The campaign to ban microbeads is gaining traction, with figures from Greenpeace showing two thirds of the UK's population favours such a move. The tiny pieces of plastic, which are found in many products – including exfoliating face washes and toothpastes – are already banned for use in personal care products in the US due to the environmental damage they cause.
Because the pieces of plastic are so small, they cannot be filtered and end up being washed into the sea, where they harm marine life.
However, the survey carried out by Censuswide also showed that the majority of people questioned were unaware of what microbeads are, with 4% claiming they thought microbeads were sex toys, and a total of 68% saying they had not heard of them prior to the survey.
According to Greenpeace: "Microbeads are tiny, and may seem harmless, but 100,000 microbeads are washed down the sink with the single application of some products, ending up in the sea, up the food chain.
"New scientific research is continuing to find more and more examples of plastic inside all kinds of sealife. But it's not just marine life, a recent study showed that 90% of birds have plastic in their stomachs too. Microbeads end up in humans through toothpaste and if you eat seafood, that has ingested microplastics and the toxins that come with them."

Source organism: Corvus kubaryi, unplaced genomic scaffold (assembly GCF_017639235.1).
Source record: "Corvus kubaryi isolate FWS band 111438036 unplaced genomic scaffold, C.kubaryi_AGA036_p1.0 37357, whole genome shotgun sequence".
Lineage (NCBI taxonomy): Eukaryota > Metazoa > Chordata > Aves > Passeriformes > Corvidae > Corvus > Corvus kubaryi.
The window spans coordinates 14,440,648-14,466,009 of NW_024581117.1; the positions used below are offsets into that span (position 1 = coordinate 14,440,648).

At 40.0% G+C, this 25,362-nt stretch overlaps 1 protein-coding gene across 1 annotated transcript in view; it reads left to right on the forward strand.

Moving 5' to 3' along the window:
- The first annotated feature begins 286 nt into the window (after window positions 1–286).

An online petition from Greenpeace urging the UK government to ban the use of microbeads currently has more than 261,000 signatures.
The charity added that the problem of plastic being dumped in the sea could be partially solved by banning the use of microbeads, following the example of the US, which has outlawed their use in cosmetics and personal care products from July 2017.
Canada and several European countries are reportedly also considering a ban on the products, and the Greenpeace survey, which asked 1,000 people whether they supported a ban, shows support for a change in UK law.
The government is also reportedly looking into the use of microbeads and effect they have on the environment, but many companies are taking matters into their own hands and phasing out the use of the plastics.